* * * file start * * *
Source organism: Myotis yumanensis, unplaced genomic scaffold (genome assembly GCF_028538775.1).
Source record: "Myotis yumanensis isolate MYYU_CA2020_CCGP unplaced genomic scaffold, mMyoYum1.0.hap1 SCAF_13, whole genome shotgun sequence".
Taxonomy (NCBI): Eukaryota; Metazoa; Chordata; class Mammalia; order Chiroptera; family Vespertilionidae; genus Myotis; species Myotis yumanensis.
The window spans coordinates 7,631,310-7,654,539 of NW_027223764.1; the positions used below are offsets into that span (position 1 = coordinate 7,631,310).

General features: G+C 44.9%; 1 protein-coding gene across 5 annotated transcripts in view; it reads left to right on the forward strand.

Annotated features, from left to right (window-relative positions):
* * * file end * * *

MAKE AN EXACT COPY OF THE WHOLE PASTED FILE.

Source organism: Myotis yumanensis, unplaced genomic scaffold (genome assembly GCF_028538775.1).
Source record: "Myotis yumanensis isolate MYYU_CA2020_CCGP unplaced genomic scaffold, mMyoYum1.0.hap1 SCAF_13, whole genome shotgun sequence".
Taxonomy (NCBI): Eukaryota; Metazoa; Chordata; class Mammalia; order Chiroptera; family Vespertilionidae; genus Myotis; species Myotis yumanensis.
The window spans coordinates 7,631,310-7,654,539 of NW_027223764.1; the positions used below are offsets into that span (position 1 = coordinate 7,631,310).

General features: G+C 44.9%; 1 protein-coding gene across 5 annotated transcripts in view; it reads left to right on the forward strand.

Annotated features, from left to right (window-relative positions):